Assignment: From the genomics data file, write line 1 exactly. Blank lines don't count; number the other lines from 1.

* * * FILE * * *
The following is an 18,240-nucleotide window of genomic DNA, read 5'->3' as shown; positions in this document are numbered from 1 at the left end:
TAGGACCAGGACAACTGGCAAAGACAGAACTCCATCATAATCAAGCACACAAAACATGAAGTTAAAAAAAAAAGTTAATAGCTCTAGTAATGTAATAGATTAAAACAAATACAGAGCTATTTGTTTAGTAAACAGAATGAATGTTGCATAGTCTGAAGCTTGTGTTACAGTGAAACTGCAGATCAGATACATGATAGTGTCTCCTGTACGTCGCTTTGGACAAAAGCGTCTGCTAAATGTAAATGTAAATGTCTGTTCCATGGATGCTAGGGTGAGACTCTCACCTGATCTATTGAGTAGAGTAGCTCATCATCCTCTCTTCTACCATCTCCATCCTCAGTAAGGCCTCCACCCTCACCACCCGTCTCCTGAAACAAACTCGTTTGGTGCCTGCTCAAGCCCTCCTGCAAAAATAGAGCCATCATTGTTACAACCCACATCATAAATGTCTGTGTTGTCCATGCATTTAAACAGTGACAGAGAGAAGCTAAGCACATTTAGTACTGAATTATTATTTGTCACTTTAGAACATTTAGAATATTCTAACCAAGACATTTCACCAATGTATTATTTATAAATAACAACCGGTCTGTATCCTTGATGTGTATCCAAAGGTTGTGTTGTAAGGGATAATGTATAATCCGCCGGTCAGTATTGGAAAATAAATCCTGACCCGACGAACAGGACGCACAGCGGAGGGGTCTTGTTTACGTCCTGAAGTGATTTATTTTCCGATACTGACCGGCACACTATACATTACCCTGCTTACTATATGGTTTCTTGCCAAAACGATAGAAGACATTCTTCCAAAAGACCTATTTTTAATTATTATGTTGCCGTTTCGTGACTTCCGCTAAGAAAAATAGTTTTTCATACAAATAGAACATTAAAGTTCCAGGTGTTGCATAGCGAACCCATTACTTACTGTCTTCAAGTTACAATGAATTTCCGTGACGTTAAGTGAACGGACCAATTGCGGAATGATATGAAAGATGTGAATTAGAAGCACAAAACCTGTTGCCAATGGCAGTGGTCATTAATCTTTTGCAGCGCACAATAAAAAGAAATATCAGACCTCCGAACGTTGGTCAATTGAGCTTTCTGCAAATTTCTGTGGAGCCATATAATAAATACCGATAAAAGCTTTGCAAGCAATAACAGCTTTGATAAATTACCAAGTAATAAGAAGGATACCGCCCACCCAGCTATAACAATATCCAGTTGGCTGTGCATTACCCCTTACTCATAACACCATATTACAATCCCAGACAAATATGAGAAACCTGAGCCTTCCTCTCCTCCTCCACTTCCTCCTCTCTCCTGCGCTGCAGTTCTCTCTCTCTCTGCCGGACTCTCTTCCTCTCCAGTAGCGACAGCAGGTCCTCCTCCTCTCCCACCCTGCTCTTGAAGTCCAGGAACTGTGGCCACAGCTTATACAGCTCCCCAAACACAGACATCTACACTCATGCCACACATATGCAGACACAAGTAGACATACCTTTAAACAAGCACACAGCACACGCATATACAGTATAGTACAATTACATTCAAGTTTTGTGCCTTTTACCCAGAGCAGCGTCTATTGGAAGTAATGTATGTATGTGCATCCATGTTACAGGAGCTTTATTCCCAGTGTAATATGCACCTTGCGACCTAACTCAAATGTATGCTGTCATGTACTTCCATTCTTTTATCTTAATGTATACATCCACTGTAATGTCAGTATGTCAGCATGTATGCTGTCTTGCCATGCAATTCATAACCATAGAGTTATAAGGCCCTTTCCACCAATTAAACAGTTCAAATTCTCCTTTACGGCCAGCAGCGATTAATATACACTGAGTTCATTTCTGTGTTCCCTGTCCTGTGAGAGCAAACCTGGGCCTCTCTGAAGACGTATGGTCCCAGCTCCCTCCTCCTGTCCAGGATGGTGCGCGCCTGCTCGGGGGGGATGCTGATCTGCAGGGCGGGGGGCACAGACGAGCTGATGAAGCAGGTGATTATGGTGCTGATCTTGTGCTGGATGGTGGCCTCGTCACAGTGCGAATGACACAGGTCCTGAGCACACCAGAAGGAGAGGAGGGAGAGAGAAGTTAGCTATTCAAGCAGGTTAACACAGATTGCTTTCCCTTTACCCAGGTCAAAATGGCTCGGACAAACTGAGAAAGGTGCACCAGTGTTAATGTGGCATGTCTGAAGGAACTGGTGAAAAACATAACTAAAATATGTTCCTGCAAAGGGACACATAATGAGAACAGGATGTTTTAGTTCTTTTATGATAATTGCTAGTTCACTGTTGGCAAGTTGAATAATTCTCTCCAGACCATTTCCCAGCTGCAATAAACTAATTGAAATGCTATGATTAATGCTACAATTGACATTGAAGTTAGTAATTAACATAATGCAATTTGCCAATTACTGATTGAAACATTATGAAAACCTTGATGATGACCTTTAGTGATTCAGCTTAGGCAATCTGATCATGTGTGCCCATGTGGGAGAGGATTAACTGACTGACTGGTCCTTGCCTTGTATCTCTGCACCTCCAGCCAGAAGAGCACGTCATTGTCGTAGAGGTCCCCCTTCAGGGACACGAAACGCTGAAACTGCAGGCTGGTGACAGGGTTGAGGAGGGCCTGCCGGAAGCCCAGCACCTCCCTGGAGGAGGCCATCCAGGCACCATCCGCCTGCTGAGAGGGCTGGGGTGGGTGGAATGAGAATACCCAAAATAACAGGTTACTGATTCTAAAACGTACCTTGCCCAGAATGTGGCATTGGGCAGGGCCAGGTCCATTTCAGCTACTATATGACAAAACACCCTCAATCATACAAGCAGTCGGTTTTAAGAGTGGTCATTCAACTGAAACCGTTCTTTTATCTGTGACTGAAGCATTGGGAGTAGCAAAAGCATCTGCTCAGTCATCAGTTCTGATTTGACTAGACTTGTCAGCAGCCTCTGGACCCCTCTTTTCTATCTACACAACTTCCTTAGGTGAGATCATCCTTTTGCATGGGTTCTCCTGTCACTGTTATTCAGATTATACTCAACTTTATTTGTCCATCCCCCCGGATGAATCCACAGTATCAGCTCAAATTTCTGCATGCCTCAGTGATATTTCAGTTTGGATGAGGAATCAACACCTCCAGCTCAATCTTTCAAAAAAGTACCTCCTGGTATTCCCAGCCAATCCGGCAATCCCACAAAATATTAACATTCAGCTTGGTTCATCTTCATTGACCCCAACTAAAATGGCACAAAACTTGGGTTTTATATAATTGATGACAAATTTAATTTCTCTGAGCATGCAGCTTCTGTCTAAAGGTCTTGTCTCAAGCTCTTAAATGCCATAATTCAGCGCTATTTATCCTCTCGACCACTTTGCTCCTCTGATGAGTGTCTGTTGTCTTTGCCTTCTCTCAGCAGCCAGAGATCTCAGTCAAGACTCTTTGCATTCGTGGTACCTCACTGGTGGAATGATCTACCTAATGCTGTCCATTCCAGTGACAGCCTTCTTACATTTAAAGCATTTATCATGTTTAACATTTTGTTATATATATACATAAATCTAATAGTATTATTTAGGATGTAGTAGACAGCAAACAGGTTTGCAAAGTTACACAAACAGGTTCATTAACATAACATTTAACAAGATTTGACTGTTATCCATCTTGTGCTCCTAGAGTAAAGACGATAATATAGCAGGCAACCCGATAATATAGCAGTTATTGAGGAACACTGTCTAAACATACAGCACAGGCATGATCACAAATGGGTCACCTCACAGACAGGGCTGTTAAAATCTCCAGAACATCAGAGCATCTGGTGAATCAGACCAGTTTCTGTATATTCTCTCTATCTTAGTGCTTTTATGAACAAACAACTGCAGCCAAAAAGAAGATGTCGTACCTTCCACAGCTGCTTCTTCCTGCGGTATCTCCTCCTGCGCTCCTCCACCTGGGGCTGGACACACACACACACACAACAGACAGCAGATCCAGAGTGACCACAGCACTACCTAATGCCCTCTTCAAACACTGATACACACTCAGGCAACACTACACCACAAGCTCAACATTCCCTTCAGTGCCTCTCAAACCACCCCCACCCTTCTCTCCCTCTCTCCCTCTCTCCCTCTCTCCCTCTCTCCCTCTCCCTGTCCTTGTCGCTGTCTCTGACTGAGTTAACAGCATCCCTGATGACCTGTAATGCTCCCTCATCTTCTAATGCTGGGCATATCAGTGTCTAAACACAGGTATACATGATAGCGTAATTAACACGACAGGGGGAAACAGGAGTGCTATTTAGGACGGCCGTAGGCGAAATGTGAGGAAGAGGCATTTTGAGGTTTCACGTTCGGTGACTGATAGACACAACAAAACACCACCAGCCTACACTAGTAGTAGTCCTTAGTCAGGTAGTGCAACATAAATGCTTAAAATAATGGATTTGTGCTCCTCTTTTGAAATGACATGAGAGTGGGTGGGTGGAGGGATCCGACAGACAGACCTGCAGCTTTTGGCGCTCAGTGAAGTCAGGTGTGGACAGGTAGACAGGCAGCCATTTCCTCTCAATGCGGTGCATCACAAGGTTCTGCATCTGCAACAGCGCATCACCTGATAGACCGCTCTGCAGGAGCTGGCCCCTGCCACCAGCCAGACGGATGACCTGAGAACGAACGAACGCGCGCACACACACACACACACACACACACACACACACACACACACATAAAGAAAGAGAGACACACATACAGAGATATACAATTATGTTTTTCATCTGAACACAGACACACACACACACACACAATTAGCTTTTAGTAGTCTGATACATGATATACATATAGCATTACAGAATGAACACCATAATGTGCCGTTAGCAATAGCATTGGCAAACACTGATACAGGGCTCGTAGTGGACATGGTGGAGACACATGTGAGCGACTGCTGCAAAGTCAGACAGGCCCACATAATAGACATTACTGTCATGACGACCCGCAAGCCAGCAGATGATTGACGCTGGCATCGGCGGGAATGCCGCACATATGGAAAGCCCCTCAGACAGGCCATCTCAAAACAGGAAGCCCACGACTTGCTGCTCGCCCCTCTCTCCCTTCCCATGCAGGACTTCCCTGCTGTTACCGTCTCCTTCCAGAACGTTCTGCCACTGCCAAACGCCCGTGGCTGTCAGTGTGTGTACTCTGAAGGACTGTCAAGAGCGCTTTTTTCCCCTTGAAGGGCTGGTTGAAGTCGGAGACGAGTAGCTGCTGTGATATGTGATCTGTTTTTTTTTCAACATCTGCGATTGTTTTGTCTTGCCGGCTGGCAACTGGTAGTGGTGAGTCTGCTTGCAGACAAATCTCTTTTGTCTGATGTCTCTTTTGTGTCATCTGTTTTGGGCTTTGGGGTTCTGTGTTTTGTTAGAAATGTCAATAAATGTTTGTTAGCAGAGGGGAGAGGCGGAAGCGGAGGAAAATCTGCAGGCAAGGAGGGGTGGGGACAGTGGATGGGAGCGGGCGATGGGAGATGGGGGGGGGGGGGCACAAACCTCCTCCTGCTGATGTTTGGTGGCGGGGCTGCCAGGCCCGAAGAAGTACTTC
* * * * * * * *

The following is an 18,240-nucleotide window of genomic DNA, read 5'->3' as shown; positions in this document are numbered from 1 at the left end: